In order to promote international technology development and transfer in context of the Bali Action Plan for enhancement of long term cooperation for implementation of the United Nations Framework Convention on Climate Change (UNFCCC), the Government of India and the United Nations Department of Economic and Social Affairs are jointly organizing a high level conference in Delhi on October 22-23, 2009. The Federation of Indian Chambers of Commerce and Industry (FICCI) is associated with the Ministry of Environment & Forests, Government of India in organising the Delhi high level conference. An exhibition will also be organised parallel to the conference by the Confederation of Indian Industry (CII).
The conference will bring together governments, experts, industry representatives and civil society to help formulate a roadmap for technology in the context of climate change mitigation and adaptation to support the UNFCCC process.
To help pave the way for a successful outcome in Copenhagen, the Delhi conference will seek to advance understanding on key actions needed to accelerate technology development and transfer in all countries in accordance with their national needs. The Conference would throw light on technology scenarios, institutional and business models of development and deployment, mechanisms to promote technology transfer to developing countries, and to enhance the scope for cooperation on research and development.
The Delhi conference will advance the discussions initiated at the Beijing High-level Conference on Climate Change: Technology Development and Technology Transfer, co-organized by the Chinese Government and the United Nations Department of Economic and Social Affairs (UNDESA) on 7-8 November 2008. The Beijing conference took stock of the clean technologies, the barriers to transfer and the potential for technology collaboration. The conference clearly recognized the need for new and innovative mechanisms of international co-operation, particularly in research, development, deployment and transfer of climate-related technologies.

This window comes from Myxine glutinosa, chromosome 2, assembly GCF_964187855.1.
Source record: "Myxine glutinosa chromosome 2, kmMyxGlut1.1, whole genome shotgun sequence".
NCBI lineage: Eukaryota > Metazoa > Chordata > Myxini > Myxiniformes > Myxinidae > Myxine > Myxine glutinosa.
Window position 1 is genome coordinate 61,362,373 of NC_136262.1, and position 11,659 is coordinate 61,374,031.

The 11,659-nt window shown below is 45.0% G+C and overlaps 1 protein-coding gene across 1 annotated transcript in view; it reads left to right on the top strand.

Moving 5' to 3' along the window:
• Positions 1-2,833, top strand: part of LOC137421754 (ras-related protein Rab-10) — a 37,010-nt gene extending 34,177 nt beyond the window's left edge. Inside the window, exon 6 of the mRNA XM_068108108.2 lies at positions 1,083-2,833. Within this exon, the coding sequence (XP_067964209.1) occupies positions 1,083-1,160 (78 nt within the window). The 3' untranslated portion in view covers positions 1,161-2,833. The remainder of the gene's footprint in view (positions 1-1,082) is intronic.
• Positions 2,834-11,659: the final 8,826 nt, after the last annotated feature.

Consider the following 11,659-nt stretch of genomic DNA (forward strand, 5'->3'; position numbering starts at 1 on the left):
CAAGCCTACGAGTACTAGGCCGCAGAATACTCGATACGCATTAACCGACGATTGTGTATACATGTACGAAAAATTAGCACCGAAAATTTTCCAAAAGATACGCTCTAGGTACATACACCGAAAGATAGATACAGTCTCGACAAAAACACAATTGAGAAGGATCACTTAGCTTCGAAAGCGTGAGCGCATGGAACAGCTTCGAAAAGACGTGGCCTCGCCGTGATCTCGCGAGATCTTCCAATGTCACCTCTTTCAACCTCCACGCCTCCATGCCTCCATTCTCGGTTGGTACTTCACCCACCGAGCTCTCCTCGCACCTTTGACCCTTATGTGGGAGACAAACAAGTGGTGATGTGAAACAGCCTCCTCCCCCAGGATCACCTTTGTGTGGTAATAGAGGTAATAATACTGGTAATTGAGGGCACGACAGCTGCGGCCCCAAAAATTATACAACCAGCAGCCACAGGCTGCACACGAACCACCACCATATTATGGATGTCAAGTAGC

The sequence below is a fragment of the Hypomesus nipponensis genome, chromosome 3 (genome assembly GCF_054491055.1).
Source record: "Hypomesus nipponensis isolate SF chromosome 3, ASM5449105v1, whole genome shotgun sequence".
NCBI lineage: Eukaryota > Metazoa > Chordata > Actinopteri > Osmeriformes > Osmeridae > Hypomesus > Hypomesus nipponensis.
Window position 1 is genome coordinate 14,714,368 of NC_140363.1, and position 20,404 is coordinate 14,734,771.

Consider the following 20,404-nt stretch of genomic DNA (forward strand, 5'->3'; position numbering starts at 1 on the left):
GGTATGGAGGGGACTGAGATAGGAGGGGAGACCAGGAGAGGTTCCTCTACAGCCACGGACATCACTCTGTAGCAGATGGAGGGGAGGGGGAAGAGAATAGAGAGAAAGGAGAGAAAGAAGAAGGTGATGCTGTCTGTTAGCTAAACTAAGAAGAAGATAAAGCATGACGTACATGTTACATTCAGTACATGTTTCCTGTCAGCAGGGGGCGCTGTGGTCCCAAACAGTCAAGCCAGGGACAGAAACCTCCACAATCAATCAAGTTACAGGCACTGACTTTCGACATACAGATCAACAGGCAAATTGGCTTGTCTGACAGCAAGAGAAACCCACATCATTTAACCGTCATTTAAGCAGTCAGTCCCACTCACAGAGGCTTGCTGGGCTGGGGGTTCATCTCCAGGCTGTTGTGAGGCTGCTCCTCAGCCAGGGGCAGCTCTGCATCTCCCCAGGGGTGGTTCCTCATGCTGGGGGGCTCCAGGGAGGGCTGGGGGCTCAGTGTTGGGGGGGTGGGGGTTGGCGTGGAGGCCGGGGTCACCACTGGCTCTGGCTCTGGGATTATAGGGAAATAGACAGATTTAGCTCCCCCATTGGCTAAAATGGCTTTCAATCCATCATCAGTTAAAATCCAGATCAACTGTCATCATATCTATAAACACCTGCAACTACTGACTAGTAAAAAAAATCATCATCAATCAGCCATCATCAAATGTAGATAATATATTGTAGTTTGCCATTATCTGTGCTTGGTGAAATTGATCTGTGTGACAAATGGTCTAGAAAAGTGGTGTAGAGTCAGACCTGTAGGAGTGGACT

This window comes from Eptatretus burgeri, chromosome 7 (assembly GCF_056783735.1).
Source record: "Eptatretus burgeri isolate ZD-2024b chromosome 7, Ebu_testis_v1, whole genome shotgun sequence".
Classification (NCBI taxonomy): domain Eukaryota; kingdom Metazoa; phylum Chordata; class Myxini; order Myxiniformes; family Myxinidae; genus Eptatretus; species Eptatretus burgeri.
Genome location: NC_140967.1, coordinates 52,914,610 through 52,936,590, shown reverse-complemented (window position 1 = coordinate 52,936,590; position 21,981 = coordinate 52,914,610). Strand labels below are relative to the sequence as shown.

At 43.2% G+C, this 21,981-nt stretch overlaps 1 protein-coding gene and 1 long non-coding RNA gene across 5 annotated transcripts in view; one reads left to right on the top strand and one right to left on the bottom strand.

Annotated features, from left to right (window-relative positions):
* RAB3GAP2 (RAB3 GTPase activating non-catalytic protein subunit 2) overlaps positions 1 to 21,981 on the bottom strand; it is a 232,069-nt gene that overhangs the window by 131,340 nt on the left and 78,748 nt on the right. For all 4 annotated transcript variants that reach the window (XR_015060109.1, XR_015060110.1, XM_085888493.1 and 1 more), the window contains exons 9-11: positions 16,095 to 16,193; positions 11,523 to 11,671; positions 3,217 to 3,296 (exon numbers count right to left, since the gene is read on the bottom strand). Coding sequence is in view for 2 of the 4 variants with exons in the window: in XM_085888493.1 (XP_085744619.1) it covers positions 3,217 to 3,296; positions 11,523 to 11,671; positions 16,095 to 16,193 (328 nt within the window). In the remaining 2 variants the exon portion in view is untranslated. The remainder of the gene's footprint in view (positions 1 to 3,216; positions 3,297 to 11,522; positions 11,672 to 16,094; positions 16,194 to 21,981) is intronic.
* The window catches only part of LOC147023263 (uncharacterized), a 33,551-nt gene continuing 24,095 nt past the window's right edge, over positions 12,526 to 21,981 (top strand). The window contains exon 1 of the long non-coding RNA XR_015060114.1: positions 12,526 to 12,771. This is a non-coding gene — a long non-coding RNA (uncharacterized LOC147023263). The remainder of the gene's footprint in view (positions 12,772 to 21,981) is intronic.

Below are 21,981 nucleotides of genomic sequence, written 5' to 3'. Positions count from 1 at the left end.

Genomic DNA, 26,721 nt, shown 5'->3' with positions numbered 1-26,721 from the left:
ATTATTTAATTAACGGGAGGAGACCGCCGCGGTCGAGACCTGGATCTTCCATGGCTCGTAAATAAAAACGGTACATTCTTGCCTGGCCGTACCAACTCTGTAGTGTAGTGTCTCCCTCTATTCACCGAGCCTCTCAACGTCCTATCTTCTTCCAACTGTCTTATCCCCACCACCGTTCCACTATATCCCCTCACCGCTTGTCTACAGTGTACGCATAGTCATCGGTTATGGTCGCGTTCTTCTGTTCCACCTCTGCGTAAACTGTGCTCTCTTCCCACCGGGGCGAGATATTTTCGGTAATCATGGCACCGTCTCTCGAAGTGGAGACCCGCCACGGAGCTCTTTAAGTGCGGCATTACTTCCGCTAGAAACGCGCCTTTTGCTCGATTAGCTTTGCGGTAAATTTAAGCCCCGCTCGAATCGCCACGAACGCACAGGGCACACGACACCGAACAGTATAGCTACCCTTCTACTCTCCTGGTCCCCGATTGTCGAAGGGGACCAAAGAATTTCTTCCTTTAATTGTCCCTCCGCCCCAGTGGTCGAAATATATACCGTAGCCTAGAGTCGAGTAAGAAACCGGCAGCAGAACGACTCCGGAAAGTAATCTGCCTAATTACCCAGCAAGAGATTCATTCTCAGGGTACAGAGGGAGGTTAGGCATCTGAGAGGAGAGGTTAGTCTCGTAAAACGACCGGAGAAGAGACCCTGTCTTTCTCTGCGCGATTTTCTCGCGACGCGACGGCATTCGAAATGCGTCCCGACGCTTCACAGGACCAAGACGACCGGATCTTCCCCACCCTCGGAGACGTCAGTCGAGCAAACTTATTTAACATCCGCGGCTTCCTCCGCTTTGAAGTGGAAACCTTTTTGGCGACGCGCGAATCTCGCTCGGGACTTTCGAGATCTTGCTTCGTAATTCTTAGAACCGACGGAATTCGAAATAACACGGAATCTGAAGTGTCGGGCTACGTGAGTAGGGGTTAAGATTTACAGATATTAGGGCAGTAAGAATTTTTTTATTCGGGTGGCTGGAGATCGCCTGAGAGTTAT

Building upon the lessons learnt from Beijing meet, the Delhi conference is structured around three policy goals:
-understanding technology scenarios with reference to climate change concerns and national imperatives,
-Global cooperative actions for identification, development and adoption of key technologies, and
a technology transfer mechanism to meet this objective.
In each of these areas, three sets of questions may be addressed:
The relevance of the goal to the achievement of the sustainable development objectives, the nature of national policies and institutions for achieving this goal, and the impact of climate change and climate policy on the prospects of achieving it;
What changes in the international policies and institutions would be required to facilitate the development and transfer of technologies suited for addressing climate change as per the national imperatives, and;
What policies and institutions need to be created/instituted at national level to develop, diffuse and disseminate the climate friendly technologies and build capacities in the developing countries.
-To evolve mechanisms for international technology cooperation and collaboration.
-To highlight the progress of discussions on technology transfer in the context of the climate change negotiations and the Bali Road Map.
-To define a consensus on the roadmap for enabling technology transfer to developing countries to meet their needs for climate change mitigation and adaptation.
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Governments, industry, international organisations, ministries, departments and agencies of the central and state governments in India, industry associations, technology providers, equipment suppliers, renewable energy companies, multilateral and bilateral agencies, municipal corporations and other urban local bodies, banks and financial institutions, research and development institutions, law firms
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